The government responds that the instant Motion should be denied as the Indictment herein is sufficient to withstand the instant Motion and as the same seeks discovery of the government's evidence and it is not the proper function of a bill of particulars *550 to obtain matters evidentiary in nature.

The purposes of a bill of particulars are to inform an accused of the nature of the charge or charges against him with specific precision to enable him to prepare for trial, to avoid and minimize the danger of surprise at the time of trial and to enable him to plead his acquittal or conviction in bar of another prosecution for the same offense when the indictment itself is too vague and indefinite for such purposes. Tritt v. United States, 421 F.2d 928 (10 Cir. 1970); Wyatt v. United States, 388 F.2d 395 (10 Cir. 1968); United States v. Whatley, 480 F. Supp. 307 (W.D.Okl.1978). A defendant is not entitled to a bill of particulars unless the information requested would define more specifically the offense or offenses charged against him. United States v. Evans, 542 F.2d 805 (10 Cir. 1976), cert. denied, 429 U.S. 1101, 97 S. Ct. 1124, 51 L. Ed. 2d 550 (1977); United States v. Gleeson, 411 F.2d 1091 (10 Cir. 1969). It is not the function of the bill of particulars to disclose in detail the evidence upon which the government will rely at trial. Cefalu v. United States, 234 F.2d 522 (10 Cir. 1956).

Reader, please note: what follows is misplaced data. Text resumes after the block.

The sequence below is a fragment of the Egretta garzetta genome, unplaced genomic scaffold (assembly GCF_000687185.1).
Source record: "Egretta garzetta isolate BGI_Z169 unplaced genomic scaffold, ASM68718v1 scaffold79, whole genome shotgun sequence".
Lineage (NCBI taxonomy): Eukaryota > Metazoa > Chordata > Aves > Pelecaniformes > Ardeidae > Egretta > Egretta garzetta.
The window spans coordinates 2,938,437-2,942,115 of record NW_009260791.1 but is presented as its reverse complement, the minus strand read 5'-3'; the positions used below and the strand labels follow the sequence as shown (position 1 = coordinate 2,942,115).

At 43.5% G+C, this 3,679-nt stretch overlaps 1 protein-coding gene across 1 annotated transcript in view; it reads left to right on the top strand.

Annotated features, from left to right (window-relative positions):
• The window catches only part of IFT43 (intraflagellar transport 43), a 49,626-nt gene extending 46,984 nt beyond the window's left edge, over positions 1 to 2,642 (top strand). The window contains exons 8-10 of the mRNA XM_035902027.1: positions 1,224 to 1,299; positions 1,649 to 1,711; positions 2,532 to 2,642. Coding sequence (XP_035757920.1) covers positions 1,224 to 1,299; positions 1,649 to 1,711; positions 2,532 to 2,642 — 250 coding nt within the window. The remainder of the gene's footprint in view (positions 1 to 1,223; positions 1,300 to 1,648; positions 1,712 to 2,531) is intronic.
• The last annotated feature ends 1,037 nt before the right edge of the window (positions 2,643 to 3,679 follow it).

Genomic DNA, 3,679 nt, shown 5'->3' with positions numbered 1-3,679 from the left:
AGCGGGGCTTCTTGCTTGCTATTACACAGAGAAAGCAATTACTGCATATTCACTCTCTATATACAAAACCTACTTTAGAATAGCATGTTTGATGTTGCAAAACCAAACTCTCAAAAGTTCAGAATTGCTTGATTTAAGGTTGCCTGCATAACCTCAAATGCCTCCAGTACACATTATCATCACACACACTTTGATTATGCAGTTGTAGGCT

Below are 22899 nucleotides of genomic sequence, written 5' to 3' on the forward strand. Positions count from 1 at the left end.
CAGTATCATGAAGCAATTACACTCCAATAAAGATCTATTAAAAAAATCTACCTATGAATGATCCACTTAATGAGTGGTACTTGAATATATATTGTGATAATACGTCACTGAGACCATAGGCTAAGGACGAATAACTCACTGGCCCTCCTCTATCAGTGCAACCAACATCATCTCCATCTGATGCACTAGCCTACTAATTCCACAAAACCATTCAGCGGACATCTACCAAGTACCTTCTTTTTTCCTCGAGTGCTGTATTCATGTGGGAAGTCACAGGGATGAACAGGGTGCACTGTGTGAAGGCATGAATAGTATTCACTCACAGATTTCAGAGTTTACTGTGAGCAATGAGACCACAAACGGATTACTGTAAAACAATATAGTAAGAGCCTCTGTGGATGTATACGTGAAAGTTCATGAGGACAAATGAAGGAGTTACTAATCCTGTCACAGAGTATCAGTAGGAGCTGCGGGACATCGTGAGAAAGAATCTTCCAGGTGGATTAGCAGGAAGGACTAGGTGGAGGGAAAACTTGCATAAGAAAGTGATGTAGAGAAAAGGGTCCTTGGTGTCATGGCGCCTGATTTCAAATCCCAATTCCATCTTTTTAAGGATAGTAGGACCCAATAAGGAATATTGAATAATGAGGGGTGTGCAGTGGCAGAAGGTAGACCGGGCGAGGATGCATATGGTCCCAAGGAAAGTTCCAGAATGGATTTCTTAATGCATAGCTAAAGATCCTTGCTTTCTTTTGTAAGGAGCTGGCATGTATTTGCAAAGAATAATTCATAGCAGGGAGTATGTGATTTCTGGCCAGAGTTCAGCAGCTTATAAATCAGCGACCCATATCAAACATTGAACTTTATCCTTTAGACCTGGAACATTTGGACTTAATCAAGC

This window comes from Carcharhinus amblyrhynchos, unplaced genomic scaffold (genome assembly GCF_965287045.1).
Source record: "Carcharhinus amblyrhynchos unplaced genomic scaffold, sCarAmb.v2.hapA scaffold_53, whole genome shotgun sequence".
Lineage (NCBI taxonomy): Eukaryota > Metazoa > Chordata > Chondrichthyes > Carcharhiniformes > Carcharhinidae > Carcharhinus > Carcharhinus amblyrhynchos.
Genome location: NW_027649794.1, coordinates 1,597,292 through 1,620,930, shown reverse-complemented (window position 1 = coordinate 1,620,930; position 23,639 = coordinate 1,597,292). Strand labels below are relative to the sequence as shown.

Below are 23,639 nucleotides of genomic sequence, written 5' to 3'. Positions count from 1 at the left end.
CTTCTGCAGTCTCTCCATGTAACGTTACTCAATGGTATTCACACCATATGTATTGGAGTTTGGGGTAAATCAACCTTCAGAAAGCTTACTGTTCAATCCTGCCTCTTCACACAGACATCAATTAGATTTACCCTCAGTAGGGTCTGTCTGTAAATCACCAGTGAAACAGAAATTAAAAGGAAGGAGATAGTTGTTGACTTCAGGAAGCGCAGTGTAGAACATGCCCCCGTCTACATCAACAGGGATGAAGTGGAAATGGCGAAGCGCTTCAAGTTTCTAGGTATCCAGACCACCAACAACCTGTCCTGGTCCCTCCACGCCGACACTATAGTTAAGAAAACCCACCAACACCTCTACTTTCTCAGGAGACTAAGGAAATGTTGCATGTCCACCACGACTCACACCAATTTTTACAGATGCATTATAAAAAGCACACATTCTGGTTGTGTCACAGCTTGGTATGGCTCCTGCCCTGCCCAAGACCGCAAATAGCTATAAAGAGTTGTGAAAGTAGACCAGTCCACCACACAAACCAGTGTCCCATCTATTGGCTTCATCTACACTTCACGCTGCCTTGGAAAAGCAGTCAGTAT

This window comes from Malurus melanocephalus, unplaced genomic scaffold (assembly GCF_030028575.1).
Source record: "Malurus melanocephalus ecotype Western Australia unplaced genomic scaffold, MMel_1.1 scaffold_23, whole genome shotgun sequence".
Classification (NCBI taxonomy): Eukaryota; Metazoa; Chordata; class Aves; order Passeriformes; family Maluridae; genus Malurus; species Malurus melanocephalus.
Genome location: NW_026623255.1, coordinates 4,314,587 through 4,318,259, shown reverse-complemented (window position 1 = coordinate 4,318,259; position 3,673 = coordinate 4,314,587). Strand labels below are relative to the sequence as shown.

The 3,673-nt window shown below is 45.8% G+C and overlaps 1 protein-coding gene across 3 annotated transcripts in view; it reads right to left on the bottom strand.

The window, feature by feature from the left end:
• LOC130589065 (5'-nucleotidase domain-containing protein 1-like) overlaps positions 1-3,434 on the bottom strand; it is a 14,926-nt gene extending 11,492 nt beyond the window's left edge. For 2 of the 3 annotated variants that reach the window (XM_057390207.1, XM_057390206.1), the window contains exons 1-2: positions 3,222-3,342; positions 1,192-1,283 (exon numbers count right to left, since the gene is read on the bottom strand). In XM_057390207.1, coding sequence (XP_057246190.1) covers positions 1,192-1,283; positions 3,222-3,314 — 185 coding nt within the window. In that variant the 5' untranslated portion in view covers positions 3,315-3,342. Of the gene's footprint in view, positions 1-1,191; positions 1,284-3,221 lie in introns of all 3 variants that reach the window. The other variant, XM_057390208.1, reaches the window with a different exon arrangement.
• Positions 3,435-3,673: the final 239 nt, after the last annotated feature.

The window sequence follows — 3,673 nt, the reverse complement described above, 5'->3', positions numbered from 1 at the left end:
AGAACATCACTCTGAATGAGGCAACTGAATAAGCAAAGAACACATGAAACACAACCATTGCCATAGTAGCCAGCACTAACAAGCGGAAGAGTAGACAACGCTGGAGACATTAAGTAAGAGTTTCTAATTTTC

The Court finds that the counts in the Indictment in this case adequately apprise Defendant of the charges against him with sufficient precision to enable him to prepare for trial, avoid surprise in the case and be used as a bar to another prosecution(s). The information he seeks by this motion is evidentiary material of the kind referred to by the Tenth Circuit in Cefalu v. United States, supra, which is not subject to discovery by way of a bill of particulars.